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Door-to-needle, door-to-balloon times have decreased since 1990s

Wednesday, April 02 2008 | Comments
Evidence Grade 0 What's This?
By Nancy Stanley

Among patients with ST-segment elevation myocardial infarction (STEMI), in-hospital mortality has declined since the 1990s as a result of decreases in door-to-needle (DN) and door-to-balloon (DB) times, new data reveal.

To determine the trends in initial reperfusion strategy, DN times, DB times, and in-hospital mortality, researchers used data from approximately 1.4 million patients with STEMI who were enrolled in the National Registry of Myocardial Infarction from 1990 to 2006. Of these patients, 65.9% were eligible for reperfusion upon arrival at the hospital, and 56.3% were eligible for time-to-reperfusion performance metrics.

Results showed that fibrinolytic therapy was the most prevalent reperfusion strategy used in 1990 among the reperfusion-eligible patients, defined as those with STEMI and a prehospital delay of <12 hours. However, the prevalence of using fibrinolytic therapy decreased from 52.5% in 1990 to 27.6% in 2006. During this same period, the use of primary percutaneous coronary intervention increased from 2.6% to 43.2%.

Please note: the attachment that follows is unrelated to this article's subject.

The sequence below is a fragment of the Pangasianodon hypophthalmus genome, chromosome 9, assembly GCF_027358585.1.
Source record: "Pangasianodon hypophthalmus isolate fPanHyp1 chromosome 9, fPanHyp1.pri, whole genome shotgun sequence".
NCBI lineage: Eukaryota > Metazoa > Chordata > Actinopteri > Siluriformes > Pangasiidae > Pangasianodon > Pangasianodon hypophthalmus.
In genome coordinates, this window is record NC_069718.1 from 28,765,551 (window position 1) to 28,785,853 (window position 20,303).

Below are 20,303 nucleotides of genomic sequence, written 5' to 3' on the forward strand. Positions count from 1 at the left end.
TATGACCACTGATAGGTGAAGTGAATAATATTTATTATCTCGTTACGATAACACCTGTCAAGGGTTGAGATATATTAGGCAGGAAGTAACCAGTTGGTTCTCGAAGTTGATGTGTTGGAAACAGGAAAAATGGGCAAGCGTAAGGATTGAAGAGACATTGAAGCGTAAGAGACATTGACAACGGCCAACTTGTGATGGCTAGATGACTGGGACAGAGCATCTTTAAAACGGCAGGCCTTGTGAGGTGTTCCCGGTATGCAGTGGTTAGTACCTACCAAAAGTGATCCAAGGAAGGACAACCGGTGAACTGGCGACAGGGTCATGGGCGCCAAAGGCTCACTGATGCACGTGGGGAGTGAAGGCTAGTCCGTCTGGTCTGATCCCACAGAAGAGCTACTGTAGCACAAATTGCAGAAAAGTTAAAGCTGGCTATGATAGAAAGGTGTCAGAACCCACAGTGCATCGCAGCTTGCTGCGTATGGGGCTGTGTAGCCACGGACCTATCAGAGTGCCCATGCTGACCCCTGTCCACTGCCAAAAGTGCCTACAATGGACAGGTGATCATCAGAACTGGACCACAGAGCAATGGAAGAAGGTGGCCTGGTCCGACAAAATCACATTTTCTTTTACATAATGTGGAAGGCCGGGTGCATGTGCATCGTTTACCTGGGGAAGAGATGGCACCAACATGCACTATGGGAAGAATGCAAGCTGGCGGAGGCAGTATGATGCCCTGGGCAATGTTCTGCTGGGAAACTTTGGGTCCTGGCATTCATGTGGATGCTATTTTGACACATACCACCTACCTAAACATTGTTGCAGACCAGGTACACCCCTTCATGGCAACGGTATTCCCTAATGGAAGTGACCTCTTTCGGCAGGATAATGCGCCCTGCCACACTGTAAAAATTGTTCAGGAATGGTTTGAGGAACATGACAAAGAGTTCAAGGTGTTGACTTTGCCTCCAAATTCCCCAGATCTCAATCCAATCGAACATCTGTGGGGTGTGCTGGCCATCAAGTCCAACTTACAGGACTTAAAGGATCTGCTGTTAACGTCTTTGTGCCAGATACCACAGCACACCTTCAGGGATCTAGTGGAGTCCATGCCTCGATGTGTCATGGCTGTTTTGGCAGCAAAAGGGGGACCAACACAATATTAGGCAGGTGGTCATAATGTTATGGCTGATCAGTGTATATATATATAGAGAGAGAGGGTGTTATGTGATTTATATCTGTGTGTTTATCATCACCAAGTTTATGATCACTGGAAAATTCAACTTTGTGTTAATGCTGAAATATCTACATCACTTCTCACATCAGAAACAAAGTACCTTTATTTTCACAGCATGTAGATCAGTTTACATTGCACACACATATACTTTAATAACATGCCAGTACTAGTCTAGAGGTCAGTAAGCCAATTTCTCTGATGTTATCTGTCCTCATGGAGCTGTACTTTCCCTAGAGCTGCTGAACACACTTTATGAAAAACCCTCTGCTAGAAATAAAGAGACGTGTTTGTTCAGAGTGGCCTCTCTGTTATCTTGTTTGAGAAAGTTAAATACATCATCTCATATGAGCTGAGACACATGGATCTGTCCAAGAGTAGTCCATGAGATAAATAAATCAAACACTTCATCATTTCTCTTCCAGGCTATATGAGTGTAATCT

Among the patients treated with fibrinolytic therapy, median DN time decreased from 59 min in 1990 to 29 min in 2006 (P<.001 for trend). In addition, in-hospital mortality decreased significantly from 7.0% in 1994 to 6.0% in 2006 (P<.001 for trend).

Among all of the eligible patients, median DB time also decreased, from 120 min in 1994 to 87 min in 2006 (P<.001 for trend). Among the patients who were treated with primary percutaneous coronary intervention, median DB time for those who were not transferred from another hospital or emergency department (ED) decreased from 111 min to 79 min (P<.001 for trend), and for those who were transferred from another hospital or ED, median DB time decreased from 226 min to 139 min (P<.001 for trend).

This decrease in median DB time was accompanied by a "progressive decline" in in-hospital mortality for the patients treated with primary percutaneous coronary intervention (8.6% in 1994 vs 3.3% in 2006; P<.001 for trend). The decline in mortality between the transferred and the nontransferred patients was similar (8.7% to 3.9% vs 8.6% to 3.1%; P<.001 for both trends).

"The relative improvement in mortality attributable to improvements in DN times was estimated to be in the range of 14.3% to 16.3%, depending on whether changes in time to treatment were added to the model before or after other covariates," the authors wrote.

"Similarly, a range of 5.8% to 7.5% was estimated to be attributable to reductions in DB times," they added. (Gibson CM, et al. Poster 1024-52.)

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